Posted by Betsey Hawkins
For the last seven months, I have been helping Justice Centre as a volunteer to support Voices for Protection – an innovative advocacy and human rights training programme to provide refugees with the skills, tools, platform and opportunities to engage in advocacy and become their own change-makers in the community. Through the generous funding of HER Fund, we are pleased to announce a special intake of Voices for Protection adapted for women, to encourage gender empowerment among the refugee community and give these women a forum to be able to learn from each other in a safe space and develop the skills and tools to be agents of change.
I personally feel great excitement at the launch of Voices for Protection WOMEN. During my time at Justice Centre, I have seen one intake of refugees complete the Voices for Protection traineeship from start to finish and witnessed the transformative power that the knowledge and skills taught throughout the programme has had on the lives of the participants. I was humbled and inspired by the graduates who were so eager to learn and actively claim their human rights; many of the graduates have gone on to engage in advocacy, media and awareness-raising activities both through Justice Centre’s work and in their own capacity.
The groundbreaking intake will provide a much needed forum for refugee women to engage in the political process. During the course of administering several Voices for Protection intakes, we learned that many women found it difficult to voice their opinions in front of men, sometimes due to cultural reasons or perhaps because of sensitive experiences in their past. Others felt that because their concerns did not affect the wider group, they were therefore not worth discussing. For example, some women may avoid a discussion about sexual and reproductive health needs in a mixed-gender forum for any of the above reasons. We have found, however, that when women come together to discuss issues amongst other fellow women, they more freely express their concerns.
Refugee women, in general, face multiple and compound forms of discrimination often due to their gender, race and asylum-seeking status. Many of these women come from countries where women’s rights are extremely limited, where some may even have faced persecution due to their gender – such as women fleeing from forced marriages or from sexual and gender-based violence. Sometimes, they may feel humiliated about what they experienced and embarrassed to talk about it in front of a male interpreter or Immigration Officer, for example. In Hong Kong, they face particular challenges. For example, I’ve learned that, with the low housing allowance they receive, single women often struggle to find appropriate accommodation here where they feel safe. We also have many single mothers who worry about providing for their children. How do you explain to your children why you had to uproot their lives, or that daddy might never be coming home?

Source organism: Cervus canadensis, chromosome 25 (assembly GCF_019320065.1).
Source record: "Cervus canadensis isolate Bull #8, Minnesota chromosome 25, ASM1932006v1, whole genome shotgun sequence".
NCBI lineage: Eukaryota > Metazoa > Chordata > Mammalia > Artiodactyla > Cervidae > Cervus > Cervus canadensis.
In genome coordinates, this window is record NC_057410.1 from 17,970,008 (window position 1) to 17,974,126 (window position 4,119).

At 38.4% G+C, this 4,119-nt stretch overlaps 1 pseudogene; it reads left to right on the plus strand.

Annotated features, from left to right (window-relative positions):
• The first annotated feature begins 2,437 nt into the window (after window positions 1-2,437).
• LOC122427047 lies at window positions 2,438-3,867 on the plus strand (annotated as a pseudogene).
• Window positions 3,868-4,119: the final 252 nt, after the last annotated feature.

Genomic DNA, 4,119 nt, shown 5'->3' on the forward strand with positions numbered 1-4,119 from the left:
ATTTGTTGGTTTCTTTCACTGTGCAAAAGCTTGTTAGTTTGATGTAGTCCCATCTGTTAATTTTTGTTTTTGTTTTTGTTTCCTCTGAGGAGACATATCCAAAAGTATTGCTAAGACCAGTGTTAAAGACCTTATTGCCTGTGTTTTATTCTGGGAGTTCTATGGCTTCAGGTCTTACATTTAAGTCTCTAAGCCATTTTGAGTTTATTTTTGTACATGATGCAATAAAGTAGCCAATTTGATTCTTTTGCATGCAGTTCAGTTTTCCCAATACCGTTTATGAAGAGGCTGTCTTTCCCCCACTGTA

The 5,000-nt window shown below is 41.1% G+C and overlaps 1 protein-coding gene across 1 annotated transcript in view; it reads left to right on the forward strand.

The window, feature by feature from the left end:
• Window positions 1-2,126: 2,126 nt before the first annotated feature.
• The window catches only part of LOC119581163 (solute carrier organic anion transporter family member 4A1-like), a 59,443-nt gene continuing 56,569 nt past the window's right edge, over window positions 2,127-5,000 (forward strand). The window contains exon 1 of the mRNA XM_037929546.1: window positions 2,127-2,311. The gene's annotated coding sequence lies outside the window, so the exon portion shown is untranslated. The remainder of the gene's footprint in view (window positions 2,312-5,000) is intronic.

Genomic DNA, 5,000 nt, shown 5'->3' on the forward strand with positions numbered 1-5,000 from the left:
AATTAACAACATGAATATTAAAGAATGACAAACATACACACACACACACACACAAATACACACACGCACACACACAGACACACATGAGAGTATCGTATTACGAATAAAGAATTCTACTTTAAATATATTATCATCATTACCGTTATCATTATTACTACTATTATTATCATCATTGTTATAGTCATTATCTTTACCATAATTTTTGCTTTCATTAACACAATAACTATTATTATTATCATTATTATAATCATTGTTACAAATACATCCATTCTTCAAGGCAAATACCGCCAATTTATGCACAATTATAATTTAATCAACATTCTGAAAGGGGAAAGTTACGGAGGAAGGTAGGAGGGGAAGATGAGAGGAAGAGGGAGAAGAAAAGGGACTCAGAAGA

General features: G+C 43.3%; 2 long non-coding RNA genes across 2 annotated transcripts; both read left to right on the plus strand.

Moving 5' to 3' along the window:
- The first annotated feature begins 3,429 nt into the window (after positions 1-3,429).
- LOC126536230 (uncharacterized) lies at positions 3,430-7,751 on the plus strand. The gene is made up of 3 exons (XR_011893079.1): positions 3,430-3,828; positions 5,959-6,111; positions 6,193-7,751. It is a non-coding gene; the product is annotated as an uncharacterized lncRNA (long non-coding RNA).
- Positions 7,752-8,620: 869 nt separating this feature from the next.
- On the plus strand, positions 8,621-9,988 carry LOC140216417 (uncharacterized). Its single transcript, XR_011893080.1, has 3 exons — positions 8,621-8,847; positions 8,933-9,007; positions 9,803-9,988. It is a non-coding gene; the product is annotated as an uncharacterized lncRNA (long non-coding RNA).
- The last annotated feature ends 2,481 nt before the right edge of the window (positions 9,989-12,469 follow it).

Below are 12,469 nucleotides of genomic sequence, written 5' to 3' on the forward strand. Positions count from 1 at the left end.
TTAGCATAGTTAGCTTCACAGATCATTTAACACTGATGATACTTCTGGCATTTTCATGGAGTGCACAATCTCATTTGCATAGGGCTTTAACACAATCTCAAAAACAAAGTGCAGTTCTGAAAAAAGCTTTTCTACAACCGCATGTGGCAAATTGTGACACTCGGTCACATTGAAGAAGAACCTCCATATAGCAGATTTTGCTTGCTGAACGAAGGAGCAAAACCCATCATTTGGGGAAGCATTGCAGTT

As a mother, I understand the challenges of parenthood are difficult enough, but when compounded by these circumstances, the task of parenting seems almost impossible. Hearing their stories moves me, and I am in complete awe of the strength of the women I have met at Justice Centre; they are courageous fighters who understand the need for equality and want to help not only other women, but other vulnerable groups as well. What I am really excited about is that Voices for Protection WOMEN will engage with leaders of other women’s organisations and coalitions in Hong Kong. Our hope is that the participants will be empowered by these interactions, and I am particularly inspired by women from different walks of life teaching and learning from each other because it builds up solidarity and understanding across different segments in Hong Kong.
The protection screening process can often be very demoralising, especially in Hong Kong where refugees are often mistakenly treated as unwelcomed opportunists. Through every step of the process, refugees often feel like they have no control over their own fate and spend endless months or years waiting for decisions from others. I hope that Voices for Protection WOMEN will give these women the opportunity to be active participants in the policies and laws that affect their lives. I look forward to learning from these women’s voices, experiences, and talents, and I can’t wait to see how they change themselves, their families and their communities as a result of the experience. What I have learned over the course of this year is that, given the chance, refugees have so much to give back to the community.